Usual gestation period for cattle is 275 - 290 days, Isla was inseminated on 22 December 2002. More detail is available on last week's page - as well as a picture of the PRIZE!
Ronnie, who lives about 20 kilometers away from here and whom I met via the www.lifestyleblock.co.nz website a few months ago, has a goose, who happens to have begun sitting on a nest of her own infertile eggs. Having failed to find someone with a bantam hen, and having none of my own at the moment under which to place the Muscovy duck eggs, Ronnie and I decided that the goose just might be a good option. The goose will otherwise sit on her nest of empty and rotting eggs, for many weeks, or even a couple of months, before she gives up on them and goes away. She's nesting in this swamp...
Large sitting birds can be pretty fierce, not only threatening (and delivering) painful bites, but also using their wings to batter intruders, so getting the goose out of the way to steal away her useless eggs and replace them with the living duck eggs, was a challenge I left to Ronnie! And then we both walked away very quickly, because the goose was leaving too.
Ronnie then went back with some of the food she'd brought for the goose, to leave it at the edge of the swamp, hoping the goose would stay near the nest and then return to it.
Arriving home sometime later in the afternoon, I looked across the paddock to see we'd had an increase in the number of our flock....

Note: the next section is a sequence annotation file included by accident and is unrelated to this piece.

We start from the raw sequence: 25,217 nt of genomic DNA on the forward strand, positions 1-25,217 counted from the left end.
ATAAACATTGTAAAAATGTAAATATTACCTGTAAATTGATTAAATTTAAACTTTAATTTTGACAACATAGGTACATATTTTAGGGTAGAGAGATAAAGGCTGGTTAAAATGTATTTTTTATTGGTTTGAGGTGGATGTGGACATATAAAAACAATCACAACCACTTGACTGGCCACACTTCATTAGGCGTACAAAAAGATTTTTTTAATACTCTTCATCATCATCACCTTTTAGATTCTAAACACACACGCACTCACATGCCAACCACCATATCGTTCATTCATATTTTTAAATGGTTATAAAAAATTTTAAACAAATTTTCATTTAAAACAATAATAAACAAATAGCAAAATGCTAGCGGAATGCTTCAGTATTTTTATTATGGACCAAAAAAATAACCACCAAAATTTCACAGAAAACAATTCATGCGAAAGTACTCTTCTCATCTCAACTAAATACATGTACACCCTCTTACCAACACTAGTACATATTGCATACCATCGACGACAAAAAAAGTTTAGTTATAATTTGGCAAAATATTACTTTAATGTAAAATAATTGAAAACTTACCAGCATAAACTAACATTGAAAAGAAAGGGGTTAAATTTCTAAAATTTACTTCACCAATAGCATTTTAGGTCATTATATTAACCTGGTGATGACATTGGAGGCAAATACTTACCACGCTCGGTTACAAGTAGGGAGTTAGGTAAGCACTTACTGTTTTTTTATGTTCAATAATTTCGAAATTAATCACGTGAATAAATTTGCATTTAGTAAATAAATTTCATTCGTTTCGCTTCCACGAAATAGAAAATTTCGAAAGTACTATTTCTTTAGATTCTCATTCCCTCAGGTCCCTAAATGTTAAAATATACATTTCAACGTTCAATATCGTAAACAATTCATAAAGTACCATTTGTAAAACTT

This is #23 and her ewe and ram lambs. I grabbed each of the lambs and gave them a quick iodine spray on their navels, to guard against infection entering their wee bodies via that soft and damp area. When they've dried out and had 24 hours to bond nicely with their mother and had a few good feeds, I'll try and catch them to put tags in their ears and rubber rings on the bits of them we want to have drop off (tails, testicles).
For dinner this evening, we shared a goose egg! Not quite, but we did have scrambled eggs on toast.
In the bowl on the left (or top) above, is a duck egg and on the right (or bottom), the 190g goose egg. It tasted very, very good!
Ronnie tells me that the goose has returned to her nest and appears to be "sitting tight". If all goes well, there could be 13 ducklings hatching in about three weeks time! We didn't put the cracked egg in the nest, since its chances of survival weren't good, even less so when being sat on by a huge goose. It'll be interesting to see if the goose accepts these babies as her own if/when they hatch. If she doesn't like the sound of them, she may kill them, but we will hope not.
#20 ewe, who looked like she'd be the first to lamb, and had developed an enormous udder by yesterday evening, had twin rams early this morning.
I shall try to refrain from exhibiting every lamb born, but the first few are such a delight to see!
What an afternoon! I went out with a bucket containing the ear-tag applicator and the castrator device, which enables the application of the small rubber rings to tails and testicles, and put tags and rings on yesterday's twins. Poor babies, I feel like a monster. I have very mixed feelings about docking the lambs, but management practicalities will prevail. Research recently released has found that lambs docked in the first couple of days of their lives cope better with that stress and any later on, as a result of being done early. We have previously waited for a few weeks and done the whole lot together, because after the first couple of days, they're almost impossible to catch, unless penned.